Dwayne "Pearl" Washington
Janie Washington-Bennett kisses a photo of her younger brother, the late Dwayne "Pearl" Washington
Janie Washington-Bennett (4th from right) with volunteers who are campaigning for signatures to turn Belmont Avenue in Brownsville to "Dwayne Pearl Washington Way."
Janie Washington-Bennett (4th from right) with volunteers who are campaigning for signatures to turn Belmont Avenue in Brownsville to “Dwayne Pearl Washington Way.”

He was a talented basketball player known as the master of the “shake and bake,” a crossover technique in which he would leave his defensive opposition frozen while he drove by them for a layup. In 1983, he was rated as the number-1 overall high school player in the United States. He was a star point guard that breathed new life into a once-flailing basketball team at Syracuse University– so much so, the sports auditorium had his number “31” engraved into the floor. And he was drafted as a first-round pick by the New Jersey Nets in 1986.

Janie Washington-Bennett kisses a photo of her younger brother, the late Dwayne “Pearl” Washington

His name is Dwayne Alonzo “Pearl” Washington (he acquired his nickname at eight years old, in a playful comparison to Earl “the Pearl” Monroe), and he was a veritable legend in Brownsville, Brooklyn, where he grew up in the 70s.

On April 20, 2016, Washington died at the age of 52 from a malignant brain tumor.

Now, his sister, Janie Washington-Bennett, is pounding the pavements of Brownsville and East New York, collecting as many signatures as possible and meeting with local elected officials to build groundswell support for two initiatives she hopes will gild the legacy of her baby brother: a fundraising campaign for the P.E.A.RL. 31 Inc. Foundation and a street co-naming.

“He started his foundation a few years before he passed away, but it wasn’t as successful as he wanted it to be. And then he got sick,” said Janie. “So I’m retired now, and I thought it was time for me to pick up the mantel and make it come to fruition.”

Janie says there’s very little money in the foundation currently, and so covering expenses has meant coming out of her own pocket. Luckily, so far, expenses have been low. But if she’s able to turn the foundation into what her brother had intended for it originally– which is to serve as a sports, mentoring and tutoring center for underserved youth of Brownsville– then she will need far more than a retiree’s budget. She will need public support.

“We are starting with Brownsville, because we are from Brownsville,” said Janie. “But really, he wanted to provide all inner-city youth a pathway to entrepreneurship. He wanted to use sports to engage young people… help them to become business people.”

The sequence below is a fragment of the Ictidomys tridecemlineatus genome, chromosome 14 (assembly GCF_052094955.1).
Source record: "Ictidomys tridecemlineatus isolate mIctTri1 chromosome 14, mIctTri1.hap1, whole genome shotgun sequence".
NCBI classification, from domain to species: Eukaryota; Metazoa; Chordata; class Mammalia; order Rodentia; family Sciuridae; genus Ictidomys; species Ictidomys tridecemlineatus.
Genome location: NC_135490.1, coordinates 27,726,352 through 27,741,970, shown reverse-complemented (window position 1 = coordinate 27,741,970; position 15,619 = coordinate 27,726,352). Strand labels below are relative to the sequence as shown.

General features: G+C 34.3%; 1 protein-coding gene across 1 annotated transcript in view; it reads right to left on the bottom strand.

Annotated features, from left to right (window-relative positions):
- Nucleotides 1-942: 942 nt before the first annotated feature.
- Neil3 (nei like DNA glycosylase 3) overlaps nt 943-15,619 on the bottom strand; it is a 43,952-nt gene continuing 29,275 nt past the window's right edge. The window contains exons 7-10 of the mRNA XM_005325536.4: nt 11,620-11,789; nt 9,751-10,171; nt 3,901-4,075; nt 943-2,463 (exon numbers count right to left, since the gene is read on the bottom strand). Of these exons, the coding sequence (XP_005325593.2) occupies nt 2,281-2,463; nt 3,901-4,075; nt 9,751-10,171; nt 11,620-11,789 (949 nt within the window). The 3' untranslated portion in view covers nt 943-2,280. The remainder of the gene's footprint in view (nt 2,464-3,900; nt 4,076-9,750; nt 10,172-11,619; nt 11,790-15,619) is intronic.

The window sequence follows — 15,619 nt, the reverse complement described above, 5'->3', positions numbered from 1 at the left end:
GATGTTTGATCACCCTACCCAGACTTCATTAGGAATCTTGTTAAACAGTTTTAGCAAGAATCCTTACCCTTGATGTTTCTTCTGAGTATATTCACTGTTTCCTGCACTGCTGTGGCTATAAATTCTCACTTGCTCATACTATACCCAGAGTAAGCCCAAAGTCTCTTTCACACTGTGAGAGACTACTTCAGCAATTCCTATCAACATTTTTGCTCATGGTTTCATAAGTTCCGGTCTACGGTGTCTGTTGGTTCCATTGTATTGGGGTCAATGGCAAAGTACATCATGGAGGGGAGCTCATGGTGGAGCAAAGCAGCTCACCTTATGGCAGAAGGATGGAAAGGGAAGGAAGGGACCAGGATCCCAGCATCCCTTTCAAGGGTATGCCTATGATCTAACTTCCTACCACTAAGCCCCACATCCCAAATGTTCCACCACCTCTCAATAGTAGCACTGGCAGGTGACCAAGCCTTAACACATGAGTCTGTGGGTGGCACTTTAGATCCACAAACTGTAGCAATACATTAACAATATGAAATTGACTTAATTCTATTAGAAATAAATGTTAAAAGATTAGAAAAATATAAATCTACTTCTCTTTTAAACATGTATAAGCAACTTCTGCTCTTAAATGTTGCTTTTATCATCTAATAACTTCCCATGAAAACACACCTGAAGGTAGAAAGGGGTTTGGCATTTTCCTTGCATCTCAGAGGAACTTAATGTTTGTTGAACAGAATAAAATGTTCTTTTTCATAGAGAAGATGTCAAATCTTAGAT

P.E.A.R.L. 31 Inc. Foundation currently has 501(c)3 sponsorship through the Central Brooklyn Economic Development Corporation (CBEDC), located at 444 Thomas Boyland St. The foundation’s first event will be a “game day” on April 1, where they invite the community out to watch the Final Four tournament together on a big screen with food and refreshments. There, Janie’s hoping to get parents to sign up their little ones to what will be P.E.A.R.L Inc.’s first big initiative– a summer basketball and tutoring camp.

“Right now, we need dedicated board members that are going to come out, be supportive; we need basketball coaches; we need financial donations for t-shirts, food, drinks…  those are the things we need,” Janie said.

Janie Washington-Bennett has started a campaign to collect signatures to turn Belmont Avenue to “Dwayne Pearl Washington Way.”

Almost one year to the date from her younger brother’s death, Janie also is pushing to get Belmont Avenue, from Junius St. to Rockaway Ave., near Seth Low Houses (where Washington grew up) co-named “Dwayne Pearl Washington Way.” She started the campaign on March 2. Every week since, she and a team of volunteers– primarily from CBEDC– have been walking door-to-door through Seth Low Houses and into local storefronts collecting signatures from as many supporters as possible.

“My brother was known all over the neighborhood, because he was approachable, he was humble, and he always had a smile,” said Janie. “Even as he got sick, he was always available to come to Seth Low and the Brownsville Recreational Center.”

Janie said, equal to keeping the memory of her brother’s talent and contributions alive, she wants to make sure that his sincere desire to provide more opportunities for the youth of his community lives on.

“He was special to me, because he was my little brother,” said Janie. “But most people remember him, because whatever he had in his pocket, he gave. He tried his best to be a role model of what an athlete should be. He was just that kind of guy.”

If you would like to volunteer or contribute to P.E.A.R.L Inc. 31 Foundation, you can email Janie Washington-Bennett at jbennett97@optonline.net. Also, you can find her at the next Community Board 16 meeting, which meets the fourth Tuesday of every month at 444 Thomas Boyland St., Room 103.

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